Headline: UC, nurses reach contract agreement
Layercake: Nearly one year negotiation ends with both sides pleased
By ANNA OPALKA
Aggie News Writer
After 11 months of negotiations, the University of California and the California Nurses Association recently agreed to a new multiyear contract for registered nurses at the 10 UC campuses and five medical centers.
Beth Kean, director of the University of California division of the CNA, said the agreement came at the end of the mediation process, averting a possible strike.
The university is very pleased that we were able to reach agreement with CNA on a new contract that appropriately rewards our nurses for the hard work they do at UC medical centers every day, said UC spokesperson Nicole Savickas in an e-mail interview. She added that the contract will go into effect once UC receives the official signature from CNA.
The UC, which operates the largest health science and medical training program in the country, announced the tentative agreement Mar. 17, and the contract was officially ratified by CNA on Mar. 25.
The CNA union represents over 10,000 registered nurses employed by the UC, including the approximately 1,800 nurses employed by the UC Davis medical center and main campus.
It’s a three-year contract with a lot of improvements in nurses’ working conditions and patient care, as well as setting salaries for the first year and protecting benefits for the first year, said Kean.
Highlights include a 6 percent across-the-board wage increase, pension and health care benefit protection, said Carol Majeski, chief nurse negotiator for the UC Davis medical center.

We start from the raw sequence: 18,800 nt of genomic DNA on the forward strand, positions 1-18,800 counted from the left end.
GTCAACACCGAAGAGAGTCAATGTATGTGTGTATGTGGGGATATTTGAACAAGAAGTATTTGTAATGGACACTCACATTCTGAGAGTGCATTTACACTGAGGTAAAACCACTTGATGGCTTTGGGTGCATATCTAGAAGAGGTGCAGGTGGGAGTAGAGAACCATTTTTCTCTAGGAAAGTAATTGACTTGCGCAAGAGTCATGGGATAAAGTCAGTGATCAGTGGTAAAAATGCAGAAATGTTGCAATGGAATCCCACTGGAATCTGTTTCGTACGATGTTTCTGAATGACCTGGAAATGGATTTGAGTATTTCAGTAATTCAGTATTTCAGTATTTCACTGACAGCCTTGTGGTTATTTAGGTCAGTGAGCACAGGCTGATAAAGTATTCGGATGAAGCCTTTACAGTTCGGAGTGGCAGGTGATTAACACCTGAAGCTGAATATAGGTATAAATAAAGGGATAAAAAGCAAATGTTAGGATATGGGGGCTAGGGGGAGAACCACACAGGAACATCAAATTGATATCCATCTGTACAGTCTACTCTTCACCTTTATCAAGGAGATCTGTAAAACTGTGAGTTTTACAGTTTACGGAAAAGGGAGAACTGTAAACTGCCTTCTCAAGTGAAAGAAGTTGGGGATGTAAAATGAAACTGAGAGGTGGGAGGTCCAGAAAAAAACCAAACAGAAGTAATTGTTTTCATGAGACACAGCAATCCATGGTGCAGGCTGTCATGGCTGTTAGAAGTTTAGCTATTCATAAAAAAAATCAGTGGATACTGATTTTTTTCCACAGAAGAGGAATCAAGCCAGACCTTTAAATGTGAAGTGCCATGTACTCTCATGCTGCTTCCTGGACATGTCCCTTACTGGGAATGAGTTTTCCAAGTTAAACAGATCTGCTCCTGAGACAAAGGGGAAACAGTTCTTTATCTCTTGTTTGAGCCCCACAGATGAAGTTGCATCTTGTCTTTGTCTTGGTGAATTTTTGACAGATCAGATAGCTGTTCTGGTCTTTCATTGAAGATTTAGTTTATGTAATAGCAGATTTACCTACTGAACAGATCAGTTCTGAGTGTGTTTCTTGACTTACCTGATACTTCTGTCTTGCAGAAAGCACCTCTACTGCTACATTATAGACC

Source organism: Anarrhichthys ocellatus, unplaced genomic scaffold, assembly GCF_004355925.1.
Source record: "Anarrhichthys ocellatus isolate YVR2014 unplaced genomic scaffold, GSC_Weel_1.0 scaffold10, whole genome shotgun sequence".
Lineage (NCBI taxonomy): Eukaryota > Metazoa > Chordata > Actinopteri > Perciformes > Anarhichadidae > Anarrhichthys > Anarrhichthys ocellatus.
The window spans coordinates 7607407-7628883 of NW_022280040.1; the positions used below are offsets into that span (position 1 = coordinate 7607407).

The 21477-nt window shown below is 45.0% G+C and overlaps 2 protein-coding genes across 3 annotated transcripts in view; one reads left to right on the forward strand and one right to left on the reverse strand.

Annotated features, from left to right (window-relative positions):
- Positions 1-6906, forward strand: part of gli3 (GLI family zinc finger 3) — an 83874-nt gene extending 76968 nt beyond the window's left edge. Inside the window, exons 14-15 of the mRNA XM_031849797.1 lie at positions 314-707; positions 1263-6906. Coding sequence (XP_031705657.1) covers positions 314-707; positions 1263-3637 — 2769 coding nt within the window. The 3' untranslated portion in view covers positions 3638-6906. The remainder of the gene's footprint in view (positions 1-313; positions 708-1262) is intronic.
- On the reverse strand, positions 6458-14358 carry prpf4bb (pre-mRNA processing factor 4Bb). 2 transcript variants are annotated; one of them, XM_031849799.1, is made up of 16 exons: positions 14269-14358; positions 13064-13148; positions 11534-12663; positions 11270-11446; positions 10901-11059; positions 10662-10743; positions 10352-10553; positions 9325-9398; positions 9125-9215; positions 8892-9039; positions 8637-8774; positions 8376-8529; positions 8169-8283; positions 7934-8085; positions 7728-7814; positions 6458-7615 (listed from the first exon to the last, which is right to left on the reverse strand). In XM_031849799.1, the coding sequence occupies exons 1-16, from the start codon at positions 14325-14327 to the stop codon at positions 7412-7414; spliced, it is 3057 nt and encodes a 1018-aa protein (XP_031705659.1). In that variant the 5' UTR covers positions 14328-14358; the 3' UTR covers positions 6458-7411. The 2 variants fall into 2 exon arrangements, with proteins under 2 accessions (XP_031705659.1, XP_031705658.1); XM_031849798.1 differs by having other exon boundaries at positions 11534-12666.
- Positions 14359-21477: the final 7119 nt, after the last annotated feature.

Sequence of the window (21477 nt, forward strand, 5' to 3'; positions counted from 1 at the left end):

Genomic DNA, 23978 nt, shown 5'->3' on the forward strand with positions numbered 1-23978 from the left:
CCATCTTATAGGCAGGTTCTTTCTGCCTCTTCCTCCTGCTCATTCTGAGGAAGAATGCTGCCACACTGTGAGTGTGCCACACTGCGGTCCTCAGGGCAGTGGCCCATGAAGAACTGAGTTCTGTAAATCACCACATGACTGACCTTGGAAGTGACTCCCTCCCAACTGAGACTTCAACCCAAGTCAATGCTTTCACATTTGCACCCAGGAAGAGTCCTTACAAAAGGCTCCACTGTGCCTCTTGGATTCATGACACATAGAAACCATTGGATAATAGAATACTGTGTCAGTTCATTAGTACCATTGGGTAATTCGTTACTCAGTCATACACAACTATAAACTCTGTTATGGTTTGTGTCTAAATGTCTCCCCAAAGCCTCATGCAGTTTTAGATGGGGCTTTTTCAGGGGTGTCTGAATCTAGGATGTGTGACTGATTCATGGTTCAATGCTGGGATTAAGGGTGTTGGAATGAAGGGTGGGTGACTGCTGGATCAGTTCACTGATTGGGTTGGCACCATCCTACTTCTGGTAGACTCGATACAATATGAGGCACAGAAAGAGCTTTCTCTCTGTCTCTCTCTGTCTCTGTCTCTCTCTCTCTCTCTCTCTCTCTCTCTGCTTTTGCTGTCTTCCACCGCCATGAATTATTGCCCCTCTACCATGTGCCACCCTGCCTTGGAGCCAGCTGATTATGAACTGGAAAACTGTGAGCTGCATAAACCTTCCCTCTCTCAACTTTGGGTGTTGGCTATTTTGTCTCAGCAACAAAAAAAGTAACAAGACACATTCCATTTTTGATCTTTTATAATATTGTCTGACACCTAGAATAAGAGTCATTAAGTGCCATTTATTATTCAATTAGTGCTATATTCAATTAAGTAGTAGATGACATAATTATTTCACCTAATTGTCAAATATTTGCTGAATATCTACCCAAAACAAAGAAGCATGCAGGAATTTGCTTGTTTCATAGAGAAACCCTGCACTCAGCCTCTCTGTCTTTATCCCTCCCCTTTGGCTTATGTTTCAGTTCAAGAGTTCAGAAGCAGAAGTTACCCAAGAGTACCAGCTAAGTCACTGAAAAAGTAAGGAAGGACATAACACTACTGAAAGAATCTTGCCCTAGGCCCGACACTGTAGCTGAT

Kean said the contract also addresses sick time and rotational issues.
One of the biggest successes from our point of view was we were able to stop the implementation of ‘paid time off’ that would have eliminated the same-day sick leave benefit that nurses currently have, she said.
PTO is an attendance control policy that would have forced nurses to come to work sick, instead of staying home when they are ill, she said. It would have been bad for patient care, bad for coworkers and bad for the workers.
The new contract also eliminated the use of mandatory shift rotation in UC medical centers.
Under mandatory shift rotations, nurses work the day shift one day, and the night shift the next, Kean said.
The nurses are basically jetlagged, she said. People must be very alert to catch changes in patients and to double and triple check medications.
We consider this contract to be a turning point in eliminating shift rotations entirely at UC. We do not believe shift rotation is in any way pro-patient or pro-nurse, Kean said.
This is a very important contract in California and also nationally, Kean said. [UC employs] the largest group of university-contract registered nurses in the United States. With 10,000 nurses, it’s huge.
[The contract] was overwhelmingly positive, said union negotiator Majeski, who is a registered nurse in interventional radiology at the UC Davis Medical Center.
It was a long haul, but once we were done, I think both sides were very happy with it, she said.
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